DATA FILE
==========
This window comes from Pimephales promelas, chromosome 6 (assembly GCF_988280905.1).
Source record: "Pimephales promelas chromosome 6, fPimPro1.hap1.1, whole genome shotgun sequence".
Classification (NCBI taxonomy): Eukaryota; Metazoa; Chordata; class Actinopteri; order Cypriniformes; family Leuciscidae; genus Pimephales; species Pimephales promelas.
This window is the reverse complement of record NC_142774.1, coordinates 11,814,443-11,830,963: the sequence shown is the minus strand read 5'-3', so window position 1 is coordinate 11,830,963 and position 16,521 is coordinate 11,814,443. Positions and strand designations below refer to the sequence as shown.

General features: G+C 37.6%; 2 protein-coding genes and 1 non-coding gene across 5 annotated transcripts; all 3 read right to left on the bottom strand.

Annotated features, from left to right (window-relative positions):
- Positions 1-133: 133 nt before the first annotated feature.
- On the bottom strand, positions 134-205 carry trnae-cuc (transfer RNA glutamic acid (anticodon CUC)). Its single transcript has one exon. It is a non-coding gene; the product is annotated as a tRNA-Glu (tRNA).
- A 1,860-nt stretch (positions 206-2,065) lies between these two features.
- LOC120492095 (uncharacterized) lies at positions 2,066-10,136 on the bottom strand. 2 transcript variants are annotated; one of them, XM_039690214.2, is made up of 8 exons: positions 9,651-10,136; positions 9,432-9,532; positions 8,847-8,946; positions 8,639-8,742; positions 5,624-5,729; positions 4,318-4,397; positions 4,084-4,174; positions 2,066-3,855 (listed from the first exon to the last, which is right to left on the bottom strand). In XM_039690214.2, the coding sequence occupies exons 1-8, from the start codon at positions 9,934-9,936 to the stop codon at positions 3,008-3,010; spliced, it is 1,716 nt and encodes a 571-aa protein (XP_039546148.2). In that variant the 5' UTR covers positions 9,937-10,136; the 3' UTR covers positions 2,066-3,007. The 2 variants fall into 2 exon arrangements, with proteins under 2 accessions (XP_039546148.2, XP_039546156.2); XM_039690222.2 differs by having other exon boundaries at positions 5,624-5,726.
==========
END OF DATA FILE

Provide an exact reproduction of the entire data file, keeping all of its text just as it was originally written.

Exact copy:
This window comes from Pimephales promelas, chromosome 6 (assembly GCF_988280905.1).
Source record: "Pimephales promelas chromosome 6, fPimPro1.hap1.1, whole genome shotgun sequence".
Classification (NCBI taxonomy): Eukaryota; Metazoa; Chordata; class Actinopteri; order Cypriniformes; family Leuciscidae; genus Pimephales; species Pimephales promelas.
This window is the reverse complement of record NC_142774.1, coordinates 11,814,443-11,830,963: the sequence shown is the minus strand read 5'-3', so window position 1 is coordinate 11,830,963 and position 16,521 is coordinate 11,814,443. Positions and strand designations below refer to the sequence as shown.

General features: G+C 37.6%; 2 protein-coding genes and 1 non-coding gene across 5 annotated transcripts; all 3 read right to left on the bottom strand.

Annotated features, from left to right (window-relative positions):
- Positions 1-133: 133 nt before the first annotated feature.
- On the bottom strand, positions 134-205 carry trnae-cuc (transfer RNA glutamic acid (anticodon CUC)). Its single transcript has one exon. It is a non-coding gene; the product is annotated as a tRNA-Glu (tRNA).
- A 1,860-nt stretch (positions 206-2,065) lies between these two features.
- LOC120492095 (uncharacterized) lies at positions 2,066-10,136 on the bottom strand. 2 transcript variants are annotated; one of them, XM_039690214.2, is made up of 8 exons: positions 9,651-10,136; positions 9,432-9,532; positions 8,847-8,946; positions 8,639-8,742; positions 5,624-5,729; positions 4,318-4,397; positions 4,084-4,174; positions 2,066-3,855 (listed from the first exon to the last, which is right to left on the bottom strand). In XM_039690214.2, the coding sequence occupies exons 1-8, from the start codon at positions 9,934-9,936 to the stop codon at positions 3,008-3,010; spliced, it is 1,716 nt and encodes a 571-aa protein (XP_039546148.2). In that variant the 5' UTR covers positions 9,937-10,136; the 3' UTR covers positions 2,066-3,007. The 2 variants fall into 2 exon arrangements, with proteins under 2 accessions (XP_039546148.2, XP_039546156.2); XM_039690222.2 differs by having other exon boundaries at positions 5,624-5,726.